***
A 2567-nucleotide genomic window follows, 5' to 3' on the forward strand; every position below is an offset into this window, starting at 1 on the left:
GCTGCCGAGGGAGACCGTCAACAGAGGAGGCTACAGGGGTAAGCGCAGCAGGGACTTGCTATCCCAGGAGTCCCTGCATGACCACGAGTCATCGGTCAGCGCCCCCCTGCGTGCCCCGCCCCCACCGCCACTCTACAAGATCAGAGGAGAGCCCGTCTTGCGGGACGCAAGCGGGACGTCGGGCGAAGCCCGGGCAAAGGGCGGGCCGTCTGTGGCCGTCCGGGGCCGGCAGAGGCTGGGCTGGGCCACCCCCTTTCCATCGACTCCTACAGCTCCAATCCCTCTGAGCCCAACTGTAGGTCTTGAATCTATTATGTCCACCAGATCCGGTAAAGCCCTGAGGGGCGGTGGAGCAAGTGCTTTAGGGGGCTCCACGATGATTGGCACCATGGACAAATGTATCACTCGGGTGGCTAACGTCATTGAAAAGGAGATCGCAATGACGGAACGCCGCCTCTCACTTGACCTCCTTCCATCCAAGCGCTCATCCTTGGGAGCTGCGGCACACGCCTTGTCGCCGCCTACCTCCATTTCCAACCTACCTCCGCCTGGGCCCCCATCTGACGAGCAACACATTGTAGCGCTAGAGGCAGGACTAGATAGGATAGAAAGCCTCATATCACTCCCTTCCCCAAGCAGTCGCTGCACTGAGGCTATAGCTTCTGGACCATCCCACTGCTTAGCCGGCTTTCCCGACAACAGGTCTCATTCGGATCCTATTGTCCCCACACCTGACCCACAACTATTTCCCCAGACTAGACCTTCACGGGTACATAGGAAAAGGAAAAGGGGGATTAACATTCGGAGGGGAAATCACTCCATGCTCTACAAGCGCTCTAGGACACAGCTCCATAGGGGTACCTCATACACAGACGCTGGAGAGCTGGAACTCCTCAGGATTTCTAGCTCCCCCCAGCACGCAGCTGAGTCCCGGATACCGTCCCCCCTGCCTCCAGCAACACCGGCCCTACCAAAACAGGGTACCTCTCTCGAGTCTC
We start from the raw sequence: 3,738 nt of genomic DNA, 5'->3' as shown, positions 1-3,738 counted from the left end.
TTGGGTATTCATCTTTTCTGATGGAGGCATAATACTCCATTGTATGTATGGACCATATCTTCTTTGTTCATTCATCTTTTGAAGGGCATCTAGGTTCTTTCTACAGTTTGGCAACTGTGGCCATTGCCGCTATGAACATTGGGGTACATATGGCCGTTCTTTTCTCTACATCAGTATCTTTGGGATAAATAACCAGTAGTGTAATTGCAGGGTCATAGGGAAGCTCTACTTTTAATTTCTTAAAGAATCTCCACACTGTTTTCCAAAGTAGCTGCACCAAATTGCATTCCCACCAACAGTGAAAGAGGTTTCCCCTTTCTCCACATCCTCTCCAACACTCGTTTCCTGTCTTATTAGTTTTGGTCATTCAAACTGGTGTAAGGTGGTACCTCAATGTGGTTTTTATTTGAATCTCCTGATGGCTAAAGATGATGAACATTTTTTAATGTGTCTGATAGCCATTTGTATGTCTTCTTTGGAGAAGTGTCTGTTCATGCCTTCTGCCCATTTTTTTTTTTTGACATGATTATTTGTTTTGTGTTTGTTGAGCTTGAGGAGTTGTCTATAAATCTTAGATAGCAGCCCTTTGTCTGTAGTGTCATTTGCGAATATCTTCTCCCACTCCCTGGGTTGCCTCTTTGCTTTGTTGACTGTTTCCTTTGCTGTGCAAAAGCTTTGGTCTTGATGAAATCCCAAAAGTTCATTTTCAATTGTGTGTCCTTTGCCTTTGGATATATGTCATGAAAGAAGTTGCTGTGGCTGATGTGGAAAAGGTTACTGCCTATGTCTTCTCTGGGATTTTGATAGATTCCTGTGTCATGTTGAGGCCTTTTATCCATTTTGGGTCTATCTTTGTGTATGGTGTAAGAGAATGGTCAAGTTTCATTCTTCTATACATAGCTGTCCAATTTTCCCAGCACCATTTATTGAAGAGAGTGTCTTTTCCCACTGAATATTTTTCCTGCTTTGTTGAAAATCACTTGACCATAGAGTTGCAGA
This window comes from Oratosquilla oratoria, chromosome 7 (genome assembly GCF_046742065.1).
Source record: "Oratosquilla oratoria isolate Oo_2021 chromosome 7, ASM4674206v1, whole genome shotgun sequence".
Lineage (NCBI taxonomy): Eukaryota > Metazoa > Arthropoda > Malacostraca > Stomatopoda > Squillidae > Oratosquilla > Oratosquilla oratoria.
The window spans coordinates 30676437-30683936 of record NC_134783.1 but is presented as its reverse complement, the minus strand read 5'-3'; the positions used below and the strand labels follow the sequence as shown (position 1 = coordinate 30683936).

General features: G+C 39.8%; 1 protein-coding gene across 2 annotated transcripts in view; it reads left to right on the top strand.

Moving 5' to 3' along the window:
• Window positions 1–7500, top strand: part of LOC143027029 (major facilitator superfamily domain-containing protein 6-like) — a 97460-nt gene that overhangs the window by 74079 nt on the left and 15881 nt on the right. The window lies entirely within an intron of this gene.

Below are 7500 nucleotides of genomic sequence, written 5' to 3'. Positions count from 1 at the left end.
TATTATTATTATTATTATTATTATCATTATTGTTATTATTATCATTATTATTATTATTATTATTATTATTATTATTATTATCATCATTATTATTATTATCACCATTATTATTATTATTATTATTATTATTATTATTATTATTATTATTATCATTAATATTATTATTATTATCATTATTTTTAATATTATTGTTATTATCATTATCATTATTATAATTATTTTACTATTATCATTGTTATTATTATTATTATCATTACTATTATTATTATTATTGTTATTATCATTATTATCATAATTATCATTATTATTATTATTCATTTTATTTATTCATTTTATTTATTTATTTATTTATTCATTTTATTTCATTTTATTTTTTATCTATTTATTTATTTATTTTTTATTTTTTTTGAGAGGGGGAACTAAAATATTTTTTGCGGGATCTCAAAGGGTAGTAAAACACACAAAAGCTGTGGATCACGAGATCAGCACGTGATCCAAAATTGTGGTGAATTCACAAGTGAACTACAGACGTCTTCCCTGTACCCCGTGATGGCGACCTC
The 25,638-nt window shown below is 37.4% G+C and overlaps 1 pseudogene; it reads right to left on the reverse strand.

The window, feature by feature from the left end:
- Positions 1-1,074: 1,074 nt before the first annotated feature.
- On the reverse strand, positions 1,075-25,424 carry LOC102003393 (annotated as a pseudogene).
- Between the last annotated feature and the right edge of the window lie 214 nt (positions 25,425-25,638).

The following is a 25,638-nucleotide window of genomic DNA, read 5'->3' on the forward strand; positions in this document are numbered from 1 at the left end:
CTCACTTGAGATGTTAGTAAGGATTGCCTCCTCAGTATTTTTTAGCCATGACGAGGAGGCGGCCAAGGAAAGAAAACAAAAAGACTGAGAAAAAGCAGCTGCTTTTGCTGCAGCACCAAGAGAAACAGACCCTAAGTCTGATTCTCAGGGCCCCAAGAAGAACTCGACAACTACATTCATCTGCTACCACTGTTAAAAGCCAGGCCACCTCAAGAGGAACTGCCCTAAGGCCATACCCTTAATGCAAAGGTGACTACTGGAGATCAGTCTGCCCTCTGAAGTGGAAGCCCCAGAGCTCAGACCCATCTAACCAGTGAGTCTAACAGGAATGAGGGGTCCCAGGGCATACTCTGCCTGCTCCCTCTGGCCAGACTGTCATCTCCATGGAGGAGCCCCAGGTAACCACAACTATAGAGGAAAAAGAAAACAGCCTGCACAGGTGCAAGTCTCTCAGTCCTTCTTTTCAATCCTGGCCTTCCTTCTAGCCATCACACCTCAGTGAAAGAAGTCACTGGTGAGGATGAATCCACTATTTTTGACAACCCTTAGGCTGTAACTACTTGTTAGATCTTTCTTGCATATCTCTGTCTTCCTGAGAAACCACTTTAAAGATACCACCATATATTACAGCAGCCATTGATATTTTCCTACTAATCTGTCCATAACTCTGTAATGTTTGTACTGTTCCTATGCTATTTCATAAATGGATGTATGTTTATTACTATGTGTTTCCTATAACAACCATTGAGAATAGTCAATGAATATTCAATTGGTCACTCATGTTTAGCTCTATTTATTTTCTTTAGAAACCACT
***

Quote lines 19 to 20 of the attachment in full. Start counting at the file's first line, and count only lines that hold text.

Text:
The following is a 25,638-nucleotide window of genomic DNA, read 5'->3' on the forward strand; positions in this document are numbered from 1 at the left end:
CTCACTTGAGATGTTAGTAAGGATTGCCTCCTCAGTATTTTTTAGCCATGACGAGGAGGCGGCCAAGGAAAGAAAACAAAAAGACTGAGAAAAAGCAGCTGCTTTTGCTGCAGCACCAAGAGAAACAGACCCTAAGTCTGATTCTCAGGGCCCCAAGAAGAACTCGACAACTACATTCATCTGCTACCACTGTTAAAAGCCAGGCCACCTCAAGAGGAACTGCCCTAAGGCCATACCCTTAATGCAAAGGTGACTACTGGAGATCAGTCTGCCCTCTGAAGTGGAAGCCCCAGAGCTCAGACCCATCTAACCAGTGAGTCTAACAGGAATGAGGGGTCCCAGGGCATACTCTGCCTGCTCCCTCTGGCCAGACTGTCATCTCCATGGAGGAGCCCCAGGTAACCACAACTATAGAGGAAAAAGAAAACAGCCTGCACAGGTGCAAGTCTCTCAGTCCTTCTTTTCAATCCTGGCCTTCCTTCTAGCCATCACACCTCAGTGAAAGAAGTCACTGGTGAGGATGAATCCACTATTTTTGACAACCCTTAGGCTGTAACTACTTGTTAGATCTTTCTTGCATATCTCTGTCTTCCTGAGAAACCACTTTAAAGATACCACCATATATTACAGCAGCCATTGATATTTTCCTACTAATCTGTCCATAACTCTGTAATGTTTGTACTGTTCCTATGCTATTTCATAAATGGATGTATGTTTATTACTATGTGTTTCCTATAACAACCATTGAGAATAGTCAATGAATATTCAATTGGTCACTCATGTTTAGCTCTATTTATTTTCTTTAGAAACCACT